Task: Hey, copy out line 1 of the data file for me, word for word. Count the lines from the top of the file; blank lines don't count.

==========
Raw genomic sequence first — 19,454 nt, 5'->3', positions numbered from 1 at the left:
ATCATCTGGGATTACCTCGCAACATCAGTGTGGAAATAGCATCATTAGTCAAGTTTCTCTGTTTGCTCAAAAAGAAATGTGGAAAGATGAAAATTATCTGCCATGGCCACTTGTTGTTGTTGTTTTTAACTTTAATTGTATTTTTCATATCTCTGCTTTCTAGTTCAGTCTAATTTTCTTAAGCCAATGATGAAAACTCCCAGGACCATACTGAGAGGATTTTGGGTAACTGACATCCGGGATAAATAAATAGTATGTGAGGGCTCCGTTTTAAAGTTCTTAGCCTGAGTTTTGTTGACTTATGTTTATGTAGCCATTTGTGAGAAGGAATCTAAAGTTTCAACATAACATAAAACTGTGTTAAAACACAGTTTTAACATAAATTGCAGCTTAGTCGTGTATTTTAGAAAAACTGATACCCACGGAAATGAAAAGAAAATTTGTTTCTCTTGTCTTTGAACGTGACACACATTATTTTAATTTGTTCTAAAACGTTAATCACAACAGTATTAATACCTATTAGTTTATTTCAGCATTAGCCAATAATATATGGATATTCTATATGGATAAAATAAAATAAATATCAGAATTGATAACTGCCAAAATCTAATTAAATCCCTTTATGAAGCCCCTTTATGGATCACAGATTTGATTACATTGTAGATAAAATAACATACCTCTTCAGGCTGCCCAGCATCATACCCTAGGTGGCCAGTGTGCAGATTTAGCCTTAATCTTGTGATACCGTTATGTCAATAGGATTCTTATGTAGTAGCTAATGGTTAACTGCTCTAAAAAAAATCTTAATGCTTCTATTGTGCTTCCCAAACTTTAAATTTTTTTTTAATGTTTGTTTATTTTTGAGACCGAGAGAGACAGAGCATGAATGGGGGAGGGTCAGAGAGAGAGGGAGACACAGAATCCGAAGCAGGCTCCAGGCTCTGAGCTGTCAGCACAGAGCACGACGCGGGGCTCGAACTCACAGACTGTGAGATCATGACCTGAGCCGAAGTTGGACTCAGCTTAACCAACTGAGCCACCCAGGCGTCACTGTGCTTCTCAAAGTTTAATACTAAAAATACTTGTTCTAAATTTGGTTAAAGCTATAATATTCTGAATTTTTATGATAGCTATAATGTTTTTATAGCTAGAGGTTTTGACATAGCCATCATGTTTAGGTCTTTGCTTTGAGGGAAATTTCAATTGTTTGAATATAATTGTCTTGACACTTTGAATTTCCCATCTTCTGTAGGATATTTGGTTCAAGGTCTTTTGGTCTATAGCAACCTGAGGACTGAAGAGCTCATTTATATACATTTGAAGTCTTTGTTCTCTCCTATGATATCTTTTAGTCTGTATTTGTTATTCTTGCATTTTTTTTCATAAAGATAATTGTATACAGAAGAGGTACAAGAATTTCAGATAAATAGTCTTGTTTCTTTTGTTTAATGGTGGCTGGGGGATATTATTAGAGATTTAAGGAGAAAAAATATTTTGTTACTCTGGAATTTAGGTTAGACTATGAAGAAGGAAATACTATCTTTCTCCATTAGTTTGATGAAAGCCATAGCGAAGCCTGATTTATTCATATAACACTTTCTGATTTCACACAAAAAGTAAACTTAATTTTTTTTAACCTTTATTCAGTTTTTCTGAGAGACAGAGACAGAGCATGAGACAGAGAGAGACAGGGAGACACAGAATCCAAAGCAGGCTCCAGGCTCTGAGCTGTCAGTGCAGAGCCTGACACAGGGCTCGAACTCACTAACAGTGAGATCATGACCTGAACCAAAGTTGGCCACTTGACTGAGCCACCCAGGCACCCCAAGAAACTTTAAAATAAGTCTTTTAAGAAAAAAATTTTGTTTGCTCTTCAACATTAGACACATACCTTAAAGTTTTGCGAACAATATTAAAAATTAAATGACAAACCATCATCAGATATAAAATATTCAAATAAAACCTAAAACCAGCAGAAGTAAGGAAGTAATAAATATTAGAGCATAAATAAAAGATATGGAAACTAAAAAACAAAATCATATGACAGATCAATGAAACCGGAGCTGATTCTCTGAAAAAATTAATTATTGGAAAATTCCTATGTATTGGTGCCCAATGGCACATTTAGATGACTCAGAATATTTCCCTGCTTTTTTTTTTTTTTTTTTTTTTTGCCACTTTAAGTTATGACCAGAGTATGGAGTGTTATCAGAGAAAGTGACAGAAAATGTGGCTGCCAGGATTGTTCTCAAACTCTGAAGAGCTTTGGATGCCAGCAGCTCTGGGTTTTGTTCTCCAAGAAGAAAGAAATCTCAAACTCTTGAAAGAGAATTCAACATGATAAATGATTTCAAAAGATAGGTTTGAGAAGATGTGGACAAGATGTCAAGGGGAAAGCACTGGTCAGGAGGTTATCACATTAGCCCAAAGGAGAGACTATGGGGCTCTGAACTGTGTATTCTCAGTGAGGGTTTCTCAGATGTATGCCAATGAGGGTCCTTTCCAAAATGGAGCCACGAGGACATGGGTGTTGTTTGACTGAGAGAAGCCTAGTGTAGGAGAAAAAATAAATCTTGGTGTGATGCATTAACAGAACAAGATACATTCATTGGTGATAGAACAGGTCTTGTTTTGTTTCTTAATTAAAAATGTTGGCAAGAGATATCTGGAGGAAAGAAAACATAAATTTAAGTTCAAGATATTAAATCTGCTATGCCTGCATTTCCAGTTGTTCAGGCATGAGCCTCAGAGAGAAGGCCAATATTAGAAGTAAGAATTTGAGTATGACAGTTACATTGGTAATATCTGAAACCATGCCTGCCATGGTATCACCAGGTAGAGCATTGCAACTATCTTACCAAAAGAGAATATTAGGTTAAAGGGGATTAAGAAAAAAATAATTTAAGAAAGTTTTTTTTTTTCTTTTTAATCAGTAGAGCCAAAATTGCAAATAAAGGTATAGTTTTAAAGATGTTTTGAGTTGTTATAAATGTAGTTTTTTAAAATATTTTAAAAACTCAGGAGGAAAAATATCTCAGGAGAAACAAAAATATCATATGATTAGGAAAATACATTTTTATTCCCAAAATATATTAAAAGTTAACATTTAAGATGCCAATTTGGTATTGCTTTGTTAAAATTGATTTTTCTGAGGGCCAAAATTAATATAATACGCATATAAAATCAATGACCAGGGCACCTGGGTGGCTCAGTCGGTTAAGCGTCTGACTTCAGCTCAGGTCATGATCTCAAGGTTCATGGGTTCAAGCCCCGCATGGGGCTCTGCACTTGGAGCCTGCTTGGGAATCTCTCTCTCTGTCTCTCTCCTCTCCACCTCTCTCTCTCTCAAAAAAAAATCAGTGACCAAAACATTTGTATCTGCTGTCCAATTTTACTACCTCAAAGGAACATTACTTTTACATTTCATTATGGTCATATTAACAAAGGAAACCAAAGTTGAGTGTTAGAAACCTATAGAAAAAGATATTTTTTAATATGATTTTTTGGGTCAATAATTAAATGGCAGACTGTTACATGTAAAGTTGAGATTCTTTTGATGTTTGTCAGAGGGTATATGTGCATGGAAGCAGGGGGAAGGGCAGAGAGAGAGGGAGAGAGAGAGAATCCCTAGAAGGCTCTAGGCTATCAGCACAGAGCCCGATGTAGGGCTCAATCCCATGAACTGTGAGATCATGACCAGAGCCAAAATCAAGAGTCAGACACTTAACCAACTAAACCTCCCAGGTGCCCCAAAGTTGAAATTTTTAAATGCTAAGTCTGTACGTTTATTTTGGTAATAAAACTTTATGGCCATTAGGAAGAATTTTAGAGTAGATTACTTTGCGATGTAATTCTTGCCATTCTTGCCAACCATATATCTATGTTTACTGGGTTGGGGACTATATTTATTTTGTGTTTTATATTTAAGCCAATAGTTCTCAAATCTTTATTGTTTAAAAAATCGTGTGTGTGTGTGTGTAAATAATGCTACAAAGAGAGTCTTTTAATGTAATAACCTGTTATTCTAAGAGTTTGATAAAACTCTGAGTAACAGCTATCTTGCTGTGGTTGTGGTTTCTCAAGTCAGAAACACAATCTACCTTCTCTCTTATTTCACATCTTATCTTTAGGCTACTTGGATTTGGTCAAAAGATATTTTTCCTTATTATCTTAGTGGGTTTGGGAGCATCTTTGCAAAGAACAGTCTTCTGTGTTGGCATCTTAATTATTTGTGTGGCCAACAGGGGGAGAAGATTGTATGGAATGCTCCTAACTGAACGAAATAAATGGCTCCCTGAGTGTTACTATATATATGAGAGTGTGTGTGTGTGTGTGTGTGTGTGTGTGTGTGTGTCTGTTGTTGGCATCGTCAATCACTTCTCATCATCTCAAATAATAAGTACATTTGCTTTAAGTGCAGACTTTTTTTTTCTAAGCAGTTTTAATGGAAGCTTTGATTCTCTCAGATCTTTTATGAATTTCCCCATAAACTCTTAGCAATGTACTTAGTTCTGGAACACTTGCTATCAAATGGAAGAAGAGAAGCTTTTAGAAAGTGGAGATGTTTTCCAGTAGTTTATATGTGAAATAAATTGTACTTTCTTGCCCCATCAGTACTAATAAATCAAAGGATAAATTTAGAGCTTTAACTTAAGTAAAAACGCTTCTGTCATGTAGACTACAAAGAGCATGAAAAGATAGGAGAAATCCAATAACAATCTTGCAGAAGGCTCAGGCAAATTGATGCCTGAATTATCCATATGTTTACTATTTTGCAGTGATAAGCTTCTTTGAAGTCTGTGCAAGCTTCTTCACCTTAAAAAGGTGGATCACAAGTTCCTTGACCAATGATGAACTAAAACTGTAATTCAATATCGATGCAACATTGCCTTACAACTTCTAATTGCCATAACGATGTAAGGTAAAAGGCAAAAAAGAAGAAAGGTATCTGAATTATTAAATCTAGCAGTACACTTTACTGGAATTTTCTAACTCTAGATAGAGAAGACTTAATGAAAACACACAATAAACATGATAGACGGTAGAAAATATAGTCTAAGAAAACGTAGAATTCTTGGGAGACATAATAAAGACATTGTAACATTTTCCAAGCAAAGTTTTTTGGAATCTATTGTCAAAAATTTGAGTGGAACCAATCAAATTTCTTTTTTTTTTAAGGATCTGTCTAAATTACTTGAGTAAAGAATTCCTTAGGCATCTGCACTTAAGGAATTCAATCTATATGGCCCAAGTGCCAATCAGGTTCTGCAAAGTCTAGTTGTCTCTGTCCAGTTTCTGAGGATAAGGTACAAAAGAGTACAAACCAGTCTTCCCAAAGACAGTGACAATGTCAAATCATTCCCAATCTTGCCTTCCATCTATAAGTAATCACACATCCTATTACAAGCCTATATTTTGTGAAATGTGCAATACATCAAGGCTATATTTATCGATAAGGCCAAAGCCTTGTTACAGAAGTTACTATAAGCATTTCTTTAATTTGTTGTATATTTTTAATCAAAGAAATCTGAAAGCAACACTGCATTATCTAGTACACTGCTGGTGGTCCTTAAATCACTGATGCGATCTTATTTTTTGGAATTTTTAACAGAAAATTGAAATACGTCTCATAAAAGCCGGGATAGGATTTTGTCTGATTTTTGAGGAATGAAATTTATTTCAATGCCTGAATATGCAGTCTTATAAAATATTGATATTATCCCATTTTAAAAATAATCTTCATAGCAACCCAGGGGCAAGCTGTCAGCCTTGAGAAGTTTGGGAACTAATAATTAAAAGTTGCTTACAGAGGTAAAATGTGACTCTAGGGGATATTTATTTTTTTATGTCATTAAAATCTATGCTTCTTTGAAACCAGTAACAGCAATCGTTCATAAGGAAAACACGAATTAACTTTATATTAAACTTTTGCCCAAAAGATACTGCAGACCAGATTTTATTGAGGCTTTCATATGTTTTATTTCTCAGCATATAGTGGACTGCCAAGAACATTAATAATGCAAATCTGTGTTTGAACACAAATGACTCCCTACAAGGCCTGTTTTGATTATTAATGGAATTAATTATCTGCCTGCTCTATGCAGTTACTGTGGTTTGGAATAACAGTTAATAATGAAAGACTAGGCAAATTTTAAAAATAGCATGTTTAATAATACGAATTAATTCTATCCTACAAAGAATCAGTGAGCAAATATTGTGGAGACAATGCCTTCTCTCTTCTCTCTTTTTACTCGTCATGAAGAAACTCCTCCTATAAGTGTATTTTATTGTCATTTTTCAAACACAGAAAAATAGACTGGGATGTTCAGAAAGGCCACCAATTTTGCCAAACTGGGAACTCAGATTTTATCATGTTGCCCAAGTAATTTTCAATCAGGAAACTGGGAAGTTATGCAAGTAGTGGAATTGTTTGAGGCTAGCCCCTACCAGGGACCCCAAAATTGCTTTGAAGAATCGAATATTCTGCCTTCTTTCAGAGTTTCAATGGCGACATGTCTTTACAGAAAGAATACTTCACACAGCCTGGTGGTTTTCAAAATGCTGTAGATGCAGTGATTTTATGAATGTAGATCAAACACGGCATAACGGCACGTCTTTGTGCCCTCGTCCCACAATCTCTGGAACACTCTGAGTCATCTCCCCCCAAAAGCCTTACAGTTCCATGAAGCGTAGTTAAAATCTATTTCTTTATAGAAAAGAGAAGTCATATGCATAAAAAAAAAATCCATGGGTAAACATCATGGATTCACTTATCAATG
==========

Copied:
Raw genomic sequence first — 19,454 nt, 5'->3', positions numbered from 1 at the left: